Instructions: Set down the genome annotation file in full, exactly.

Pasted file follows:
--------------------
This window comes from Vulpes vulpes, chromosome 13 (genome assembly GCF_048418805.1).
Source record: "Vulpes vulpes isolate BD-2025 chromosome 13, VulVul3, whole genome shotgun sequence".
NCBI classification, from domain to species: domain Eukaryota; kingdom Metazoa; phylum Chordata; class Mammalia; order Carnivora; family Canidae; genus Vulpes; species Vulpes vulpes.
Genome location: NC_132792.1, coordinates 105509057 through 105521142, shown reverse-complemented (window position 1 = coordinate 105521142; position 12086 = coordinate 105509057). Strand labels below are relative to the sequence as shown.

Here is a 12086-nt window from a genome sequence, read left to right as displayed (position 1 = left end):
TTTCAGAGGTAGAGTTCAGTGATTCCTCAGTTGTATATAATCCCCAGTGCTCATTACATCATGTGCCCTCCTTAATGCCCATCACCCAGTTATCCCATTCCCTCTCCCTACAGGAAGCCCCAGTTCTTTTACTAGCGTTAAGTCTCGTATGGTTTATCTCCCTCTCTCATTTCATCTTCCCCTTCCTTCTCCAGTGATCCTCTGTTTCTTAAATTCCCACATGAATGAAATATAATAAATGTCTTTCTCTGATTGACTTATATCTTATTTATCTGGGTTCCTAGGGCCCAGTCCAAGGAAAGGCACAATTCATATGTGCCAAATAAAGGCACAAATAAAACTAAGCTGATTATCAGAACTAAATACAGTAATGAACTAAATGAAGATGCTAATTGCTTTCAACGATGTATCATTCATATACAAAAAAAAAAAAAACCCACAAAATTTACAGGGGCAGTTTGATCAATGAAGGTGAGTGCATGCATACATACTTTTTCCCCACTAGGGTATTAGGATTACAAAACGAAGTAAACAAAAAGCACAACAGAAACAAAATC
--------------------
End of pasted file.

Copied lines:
This window comes from Vulpes vulpes, chromosome 13 (genome assembly GCF_048418805.1).
Source record: "Vulpes vulpes isolate BD-2025 chromosome 13, VulVul3, whole genome shotgun sequence".
NCBI classification, from domain to species: domain Eukaryota; kingdom Metazoa; phylum Chordata; class Mammalia; order Carnivora; family Canidae; genus Vulpes; species Vulpes vulpes.
Genome location: NC_132792.1, coordinates 105509057 through 105521142, shown reverse-complemented (window position 1 = coordinate 105521142; position 12086 = coordinate 105509057). Strand labels below are relative to the sequence as shown.

Here is a 12086-nt window from a genome sequence, read left to right as displayed (position 1 = left end):
TTTCAGAGGTAGAGTTCAGTGATTCCTCAGTTGTATATAATCCCCAGTGCTCATTACATCATGTGCCCTCCTTAATGCCCATCACCCAGTTATCCCATTCCCTCTCCCTACAGGAAGCCCCAGTTCTTTTACTAGCGTTAAGTCTCGTATGGTTTATCTCCCTCTCTCATTTCATCTTCCCCTTCCTTCTCCAGTGATCCTCTGTTTCTTAAATTCCCACATGAATGAAATATAATAAATGTCTTTCTCTGATTGACTTATATCTTATTTATCTGGGTTCCTAGGGCCCAGTCCAAGGAAAGGCACAATTCATATGTGCCAAATAAAGGCACAAATAAAACTAAGCTGATTATCAGAACTAAATACAGTAATGAACTAAATGAAGATGCTAATTGCTTTCAACGATGTATCATTCATATACAAAAAAAAAAAAAACCCACAAAATTTACAGGGGCAGTTTGATCAATGAAGGTGAGTGCATGCATACATACTTTTTCCCCACTAGGGTATTAGGATTACAAAACGAAGTAAACAAAAAGCACAACAGAAACAAAATC